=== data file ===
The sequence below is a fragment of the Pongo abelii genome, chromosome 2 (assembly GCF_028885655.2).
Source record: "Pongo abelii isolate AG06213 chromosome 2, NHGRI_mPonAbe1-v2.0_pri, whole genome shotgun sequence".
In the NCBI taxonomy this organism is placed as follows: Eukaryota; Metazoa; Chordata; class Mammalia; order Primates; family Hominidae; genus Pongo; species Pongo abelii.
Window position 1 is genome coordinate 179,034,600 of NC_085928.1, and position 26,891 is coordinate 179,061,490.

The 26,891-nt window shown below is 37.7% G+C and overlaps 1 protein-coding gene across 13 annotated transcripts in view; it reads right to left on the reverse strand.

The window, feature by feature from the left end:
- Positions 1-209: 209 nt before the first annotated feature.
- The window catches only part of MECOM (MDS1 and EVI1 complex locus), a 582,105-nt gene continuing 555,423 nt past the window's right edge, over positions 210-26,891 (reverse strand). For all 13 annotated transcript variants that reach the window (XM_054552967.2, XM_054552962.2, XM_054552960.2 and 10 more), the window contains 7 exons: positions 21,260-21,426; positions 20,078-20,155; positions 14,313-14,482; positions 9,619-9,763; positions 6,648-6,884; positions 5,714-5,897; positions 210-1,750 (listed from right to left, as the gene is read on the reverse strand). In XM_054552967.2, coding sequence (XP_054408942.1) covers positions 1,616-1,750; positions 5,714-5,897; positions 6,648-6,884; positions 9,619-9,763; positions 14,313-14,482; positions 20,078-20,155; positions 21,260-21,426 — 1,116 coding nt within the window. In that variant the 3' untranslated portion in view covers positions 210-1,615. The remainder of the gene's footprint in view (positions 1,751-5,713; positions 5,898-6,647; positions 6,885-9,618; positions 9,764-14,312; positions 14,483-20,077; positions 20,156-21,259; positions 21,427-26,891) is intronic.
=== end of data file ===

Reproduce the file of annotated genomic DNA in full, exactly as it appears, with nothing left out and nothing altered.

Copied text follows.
The sequence below is a fragment of the Pongo abelii genome, chromosome 2 (assembly GCF_028885655.2).
Source record: "Pongo abelii isolate AG06213 chromosome 2, NHGRI_mPonAbe1-v2.0_pri, whole genome shotgun sequence".
In the NCBI taxonomy this organism is placed as follows: Eukaryota; Metazoa; Chordata; class Mammalia; order Primates; family Hominidae; genus Pongo; species Pongo abelii.
Window position 1 is genome coordinate 179,034,600 of NC_085928.1, and position 26,891 is coordinate 179,061,490.

The 26,891-nt window shown below is 37.7% G+C and overlaps 1 protein-coding gene across 13 annotated transcripts in view; it reads right to left on the reverse strand.

The window, feature by feature from the left end:
- Positions 1-209: 209 nt before the first annotated feature.
- The window catches only part of MECOM (MDS1 and EVI1 complex locus), a 582,105-nt gene continuing 555,423 nt past the window's right edge, over positions 210-26,891 (reverse strand). For all 13 annotated transcript variants that reach the window (XM_054552967.2, XM_054552962.2, XM_054552960.2 and 10 more), the window contains 7 exons: positions 21,260-21,426; positions 20,078-20,155; positions 14,313-14,482; positions 9,619-9,763; positions 6,648-6,884; positions 5,714-5,897; positions 210-1,750 (listed from right to left, as the gene is read on the reverse strand). In XM_054552967.2, coding sequence (XP_054408942.1) covers positions 1,616-1,750; positions 5,714-5,897; positions 6,648-6,884; positions 9,619-9,763; positions 14,313-14,482; positions 20,078-20,155; positions 21,260-21,426 — 1,116 coding nt within the window. In that variant the 3' untranslated portion in view covers positions 210-1,615. The remainder of the gene's footprint in view (positions 1,751-5,713; positions 5,898-6,647; positions 6,885-9,618; positions 9,764-14,312; positions 14,483-20,077; positions 20,156-21,259; positions 21,427-26,891) is intronic.